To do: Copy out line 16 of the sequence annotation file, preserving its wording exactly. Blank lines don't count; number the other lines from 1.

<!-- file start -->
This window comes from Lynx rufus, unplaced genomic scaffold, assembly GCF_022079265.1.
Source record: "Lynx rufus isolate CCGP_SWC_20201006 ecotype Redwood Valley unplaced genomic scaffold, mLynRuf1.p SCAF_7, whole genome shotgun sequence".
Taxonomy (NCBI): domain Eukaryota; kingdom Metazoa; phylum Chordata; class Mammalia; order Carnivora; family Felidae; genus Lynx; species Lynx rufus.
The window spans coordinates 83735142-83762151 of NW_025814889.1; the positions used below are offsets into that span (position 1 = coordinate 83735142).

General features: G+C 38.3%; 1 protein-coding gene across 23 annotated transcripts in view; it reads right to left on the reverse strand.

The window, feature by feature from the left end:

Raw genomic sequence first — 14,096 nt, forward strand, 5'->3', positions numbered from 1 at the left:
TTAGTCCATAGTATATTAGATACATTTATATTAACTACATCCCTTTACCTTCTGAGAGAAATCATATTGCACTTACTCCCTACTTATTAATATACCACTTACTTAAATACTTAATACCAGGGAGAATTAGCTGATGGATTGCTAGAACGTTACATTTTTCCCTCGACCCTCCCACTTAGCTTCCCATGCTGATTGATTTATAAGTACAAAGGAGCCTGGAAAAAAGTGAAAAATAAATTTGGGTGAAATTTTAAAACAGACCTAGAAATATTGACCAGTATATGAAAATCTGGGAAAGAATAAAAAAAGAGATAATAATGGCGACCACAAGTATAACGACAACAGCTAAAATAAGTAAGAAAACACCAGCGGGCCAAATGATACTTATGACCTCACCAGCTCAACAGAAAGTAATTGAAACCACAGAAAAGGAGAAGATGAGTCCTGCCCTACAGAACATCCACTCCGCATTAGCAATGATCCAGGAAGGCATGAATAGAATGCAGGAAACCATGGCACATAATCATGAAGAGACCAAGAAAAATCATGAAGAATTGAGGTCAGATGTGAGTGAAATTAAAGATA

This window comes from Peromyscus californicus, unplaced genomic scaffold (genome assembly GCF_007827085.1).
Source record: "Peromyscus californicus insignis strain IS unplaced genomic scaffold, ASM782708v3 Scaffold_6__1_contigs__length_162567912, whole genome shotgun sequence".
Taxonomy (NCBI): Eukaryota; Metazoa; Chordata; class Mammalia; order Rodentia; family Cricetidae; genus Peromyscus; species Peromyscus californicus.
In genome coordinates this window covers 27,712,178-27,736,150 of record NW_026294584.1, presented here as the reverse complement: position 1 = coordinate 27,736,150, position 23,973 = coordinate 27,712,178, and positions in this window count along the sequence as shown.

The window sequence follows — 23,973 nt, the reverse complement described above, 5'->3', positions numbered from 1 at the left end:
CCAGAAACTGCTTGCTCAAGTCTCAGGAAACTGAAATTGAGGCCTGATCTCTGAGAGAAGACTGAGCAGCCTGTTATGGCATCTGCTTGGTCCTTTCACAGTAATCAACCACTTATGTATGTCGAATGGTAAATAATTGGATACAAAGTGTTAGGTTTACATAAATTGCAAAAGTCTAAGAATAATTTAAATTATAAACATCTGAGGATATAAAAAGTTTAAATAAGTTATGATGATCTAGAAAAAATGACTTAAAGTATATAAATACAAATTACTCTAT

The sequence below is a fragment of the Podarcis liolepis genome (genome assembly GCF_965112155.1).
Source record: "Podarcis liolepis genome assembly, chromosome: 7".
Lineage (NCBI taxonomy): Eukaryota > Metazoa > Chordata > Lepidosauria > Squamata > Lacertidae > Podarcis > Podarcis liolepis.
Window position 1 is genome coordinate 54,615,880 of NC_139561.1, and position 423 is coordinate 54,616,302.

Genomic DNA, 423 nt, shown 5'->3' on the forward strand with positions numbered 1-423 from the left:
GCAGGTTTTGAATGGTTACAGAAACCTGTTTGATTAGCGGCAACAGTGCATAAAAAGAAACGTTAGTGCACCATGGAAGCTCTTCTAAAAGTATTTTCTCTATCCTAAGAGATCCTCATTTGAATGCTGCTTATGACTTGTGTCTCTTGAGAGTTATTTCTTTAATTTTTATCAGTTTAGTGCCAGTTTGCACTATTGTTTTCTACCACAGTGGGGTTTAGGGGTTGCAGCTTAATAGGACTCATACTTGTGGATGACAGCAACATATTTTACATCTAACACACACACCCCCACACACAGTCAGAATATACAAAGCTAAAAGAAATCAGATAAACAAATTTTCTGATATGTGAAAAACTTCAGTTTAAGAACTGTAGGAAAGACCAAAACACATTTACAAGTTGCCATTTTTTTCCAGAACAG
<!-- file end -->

Source record: "Podarcis liolepis genome assembly, chromosome: 7".